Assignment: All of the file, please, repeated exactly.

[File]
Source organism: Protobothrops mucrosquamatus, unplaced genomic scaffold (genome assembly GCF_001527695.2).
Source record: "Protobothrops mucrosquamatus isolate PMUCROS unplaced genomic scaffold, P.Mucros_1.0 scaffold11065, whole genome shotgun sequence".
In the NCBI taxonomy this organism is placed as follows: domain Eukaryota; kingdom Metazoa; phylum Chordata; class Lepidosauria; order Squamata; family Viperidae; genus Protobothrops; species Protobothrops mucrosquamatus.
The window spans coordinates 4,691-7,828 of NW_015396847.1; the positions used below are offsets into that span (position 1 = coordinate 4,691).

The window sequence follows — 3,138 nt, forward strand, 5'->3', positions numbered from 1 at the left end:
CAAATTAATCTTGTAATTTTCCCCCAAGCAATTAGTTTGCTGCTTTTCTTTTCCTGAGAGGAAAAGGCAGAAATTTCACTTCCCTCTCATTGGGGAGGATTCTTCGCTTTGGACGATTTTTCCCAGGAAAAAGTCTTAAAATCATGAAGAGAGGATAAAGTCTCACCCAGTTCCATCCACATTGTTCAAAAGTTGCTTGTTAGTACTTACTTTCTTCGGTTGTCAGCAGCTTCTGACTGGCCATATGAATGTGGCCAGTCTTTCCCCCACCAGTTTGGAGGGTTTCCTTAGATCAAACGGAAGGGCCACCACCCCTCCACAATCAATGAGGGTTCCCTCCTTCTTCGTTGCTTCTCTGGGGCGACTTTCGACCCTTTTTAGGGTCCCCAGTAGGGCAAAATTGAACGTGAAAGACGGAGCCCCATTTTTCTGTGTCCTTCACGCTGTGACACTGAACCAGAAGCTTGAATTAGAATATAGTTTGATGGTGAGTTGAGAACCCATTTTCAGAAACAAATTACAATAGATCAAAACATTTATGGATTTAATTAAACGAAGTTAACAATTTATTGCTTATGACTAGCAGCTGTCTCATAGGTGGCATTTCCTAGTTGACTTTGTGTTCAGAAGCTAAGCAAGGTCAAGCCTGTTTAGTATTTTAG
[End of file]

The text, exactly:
Source organism: Protobothrops mucrosquamatus, unplaced genomic scaffold (genome assembly GCF_001527695.2).
Source record: "Protobothrops mucrosquamatus isolate PMUCROS unplaced genomic scaffold, P.Mucros_1.0 scaffold11065, whole genome shotgun sequence".
In the NCBI taxonomy this organism is placed as follows: domain Eukaryota; kingdom Metazoa; phylum Chordata; class Lepidosauria; order Squamata; family Viperidae; genus Protobothrops; species Protobothrops mucrosquamatus.
The window spans coordinates 4,691-7,828 of NW_015396847.1; the positions used below are offsets into that span (position 1 = coordinate 4,691).

The window sequence follows — 3,138 nt, forward strand, 5'->3', positions numbered from 1 at the left end:
CAAATTAATCTTGTAATTTTCCCCCAAGCAATTAGTTTGCTGCTTTTCTTTTCCTGAGAGGAAAAGGCAGAAATTTCACTTCCCTCTCATTGGGGAGGATTCTTCGCTTTGGACGATTTTTCCCAGGAAAAAGTCTTAAAATCATGAAGAGAGGATAAAGTCTCACCCAGTTCCATCCACATTGTTCAAAAGTTGCTTGTTAGTACTTACTTTCTTCGGTTGTCAGCAGCTTCTGACTGGCCATATGAATGTGGCCAGTCTTTCCCCCACCAGTTTGGAGGGTTTCCTTAGATCAAACGGAAGGGCCACCACCCCTCCACAATCAATGAGGGTTCCCTCCTTCTTCGTTGCTTCTCTGGGGCGACTTTCGACCCTTTTTAGGGTCCCCAGTAGGGCAAAATTGAACGTGAAAGACGGAGCCCCATTTTTCTGTGTCCTTCACGCTGTGACACTGAACCAGAAGCTTGAATTAGAATATAGTTTGATGGTGAGTTGAGAACCCATTTTCAGAAACAAATTACAATAGATCAAAACATTTATGGATTTAATTAAACGAAGTTAACAATTTATTGCTTATGACTAGCAGCTGTCTCATAGGTGGCATTTCCTAGTTGACTTTGTGTTCAGAAGCTAAGCAAGGTCAAGCCTGTTTAGTATTTTAG